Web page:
Beyond The Death

In August 2016 I packed my bag and stayed in a southern part of Sulawesi, a highland known as the most elaborate funeral ceremony in the world where death is not an end for indigenous people in Toraja, South Sulawesi, Indonesia.

The majority of Toraja are mostly Christian Protestant, and some are Catholic - introduced by the Dutch colonial missionaries. Even now some of them are still practising the ancient animism beliefs - Aluk To Dolo (”way of the ancestors”) as the part of their Adat - or local customs.

In August 2016 I packed my bag and stayed in a southern part of Sulawesi, a highland known as the most elaborate funeral ceremony in the world where death is not an end for indigenous people in Toraja, South Sulawesi, Indonesia. 

The majority of Toraja are mostly Christian Protestant, and some are Catholic - introduced by the Dutch colonial missionaries. Even now some of them are still practising the ancient animism beliefs - Aluk To Dolo (”way of the ancestors”) as the part of their Adat - or local customs. When relatives died, the corpse is kept in a room inside a Tongkonan - a traditional house, living together with the family and treated as a sick person ( Toma Kula ). Foods are given regularly because it is believed the spirit remains near the body and needs care. It could take several months, years or decades after one has died until the Rambu Solo, a funeral ceremony is performed. A person would have officially died from a ”sick person” is marked with the first water buffalo sacrificed during Rambu Solo ceremony. The more buffaloes to be sacrificed, the easier the dead's soul to find a way to Puya - heaven.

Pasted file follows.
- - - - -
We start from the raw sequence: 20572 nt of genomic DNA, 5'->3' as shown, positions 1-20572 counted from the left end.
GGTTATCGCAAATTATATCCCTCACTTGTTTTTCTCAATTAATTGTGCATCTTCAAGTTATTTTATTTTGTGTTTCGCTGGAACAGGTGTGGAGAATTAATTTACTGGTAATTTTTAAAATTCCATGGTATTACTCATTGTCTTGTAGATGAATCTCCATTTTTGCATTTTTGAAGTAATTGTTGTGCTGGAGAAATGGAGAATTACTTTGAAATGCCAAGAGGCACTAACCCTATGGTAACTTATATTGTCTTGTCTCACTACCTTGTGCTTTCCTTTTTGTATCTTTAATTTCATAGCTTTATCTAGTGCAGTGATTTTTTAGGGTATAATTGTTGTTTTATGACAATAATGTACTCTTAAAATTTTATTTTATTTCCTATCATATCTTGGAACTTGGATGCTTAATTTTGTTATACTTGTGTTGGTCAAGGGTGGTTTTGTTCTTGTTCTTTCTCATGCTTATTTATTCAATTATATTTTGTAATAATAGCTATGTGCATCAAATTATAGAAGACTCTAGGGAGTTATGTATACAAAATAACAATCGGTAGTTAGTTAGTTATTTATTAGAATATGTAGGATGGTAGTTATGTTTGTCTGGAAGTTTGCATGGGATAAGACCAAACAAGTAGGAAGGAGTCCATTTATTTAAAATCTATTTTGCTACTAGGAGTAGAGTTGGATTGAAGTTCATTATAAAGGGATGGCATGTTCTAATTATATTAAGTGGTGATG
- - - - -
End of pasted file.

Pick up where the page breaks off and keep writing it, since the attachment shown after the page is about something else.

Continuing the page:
One buffalo can cost up to US$50,000 depending on the skin patterns, the colour of its eyes, the horns shape and is sold at Bolu Livestock Market in Rantepao city. Twenty-four is the suggested amount of water buffalo to be sacrificed for the middle caste funeral. It explains why the corpse is being kept for so long in a family house because a rambu solo ceremony can last up to five days and the cost of a funeral is between US$30,000 up to US$400,000 for the higher castes.

After the deceased buried in a stone grave, once every two or three years after the harvest season in August, the family will gather for Ma’nene - a ritual when the dead will be taken out of the caskets to be cleaned and given fresh clothes and a sunbath, as the way of respect for the ancestors.
August has come to an end, all the graves are cleaned with a fixed casket. The families closed back the tombs and reopened for the next Ma'nene in two or three years.  
Ma'nene ritual is a celebration of the love beyond the death inspired by a story of Pong Rumasek, a hunter who found a corpse and wrapped it with clothes and gave a proper burial to the body. It is believed Pong Rumasek was receiving good luck and blessings since then. How fascinating it is to know that in a place like Toraja,  a funeral ceremony is far more important than a wedding ceremony, and how the death actually unites the living ones.